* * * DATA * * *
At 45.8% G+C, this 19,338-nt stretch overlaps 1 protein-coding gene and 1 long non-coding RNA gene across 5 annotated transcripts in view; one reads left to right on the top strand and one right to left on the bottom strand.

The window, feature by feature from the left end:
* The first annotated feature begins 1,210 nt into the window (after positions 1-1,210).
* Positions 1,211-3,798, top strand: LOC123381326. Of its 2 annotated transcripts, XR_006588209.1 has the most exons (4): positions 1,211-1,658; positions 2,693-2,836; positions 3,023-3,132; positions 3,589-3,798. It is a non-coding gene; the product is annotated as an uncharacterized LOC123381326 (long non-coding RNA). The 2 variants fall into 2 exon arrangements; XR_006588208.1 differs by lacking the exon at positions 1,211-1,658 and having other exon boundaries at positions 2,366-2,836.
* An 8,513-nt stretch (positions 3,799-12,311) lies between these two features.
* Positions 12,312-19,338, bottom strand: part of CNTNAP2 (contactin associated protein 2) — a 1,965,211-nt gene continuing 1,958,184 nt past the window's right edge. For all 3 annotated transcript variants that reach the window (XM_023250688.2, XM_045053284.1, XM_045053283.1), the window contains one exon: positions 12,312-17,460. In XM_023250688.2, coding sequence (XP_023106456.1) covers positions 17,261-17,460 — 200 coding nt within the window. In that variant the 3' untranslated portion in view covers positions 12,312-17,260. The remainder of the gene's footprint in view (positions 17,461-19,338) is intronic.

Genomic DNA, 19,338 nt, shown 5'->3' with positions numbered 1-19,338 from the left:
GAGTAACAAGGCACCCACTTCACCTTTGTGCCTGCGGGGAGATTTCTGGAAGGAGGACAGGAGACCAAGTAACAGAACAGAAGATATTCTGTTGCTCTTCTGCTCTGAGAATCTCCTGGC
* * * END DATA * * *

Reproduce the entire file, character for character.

At 45.8% G+C, this 19,338-nt stretch overlaps 1 protein-coding gene and 1 long non-coding RNA gene across 5 annotated transcripts in view; one reads left to right on the top strand and one right to left on the bottom strand.

The window, feature by feature from the left end:
* The first annotated feature begins 1,210 nt into the window (after positions 1-1,210).
* Positions 1,211-3,798, top strand: LOC123381326. Of its 2 annotated transcripts, XR_006588209.1 has the most exons (4): positions 1,211-1,658; positions 2,693-2,836; positions 3,023-3,132; positions 3,589-3,798. It is a non-coding gene; the product is annotated as an uncharacterized LOC123381326 (long non-coding RNA). The 2 variants fall into 2 exon arrangements; XR_006588208.1 differs by lacking the exon at positions 1,211-1,658 and having other exon boundaries at positions 2,366-2,836.
* An 8,513-nt stretch (positions 3,799-12,311) lies between these two features.
* Positions 12,312-19,338, bottom strand: part of CNTNAP2 (contactin associated protein 2) — a 1,965,211-nt gene continuing 1,958,184 nt past the window's right edge. For all 3 annotated transcript variants that reach the window (XM_023250688.2, XM_045053284.1, XM_045053283.1), the window contains one exon: positions 12,312-17,460. In XM_023250688.2, coding sequence (XP_023106456.1) covers positions 17,261-17,460 — 200 coding nt within the window. In that variant the 3' untranslated portion in view covers positions 12,312-17,260. The remainder of the gene's footprint in view (positions 17,461-19,338) is intronic.

Genomic DNA, 19,338 nt, shown 5'->3' with positions numbered 1-19,338 from the left:
GAGTAACAAGGCACCCACTTCACCTTTGTGCCTGCGGGGAGATTTCTGGAAGGAGGACAGGAGACCAAGTAACAGAACAGAAGATATTCTGTTGCTCTTCTGCTCTGAGAATCTCCTGGC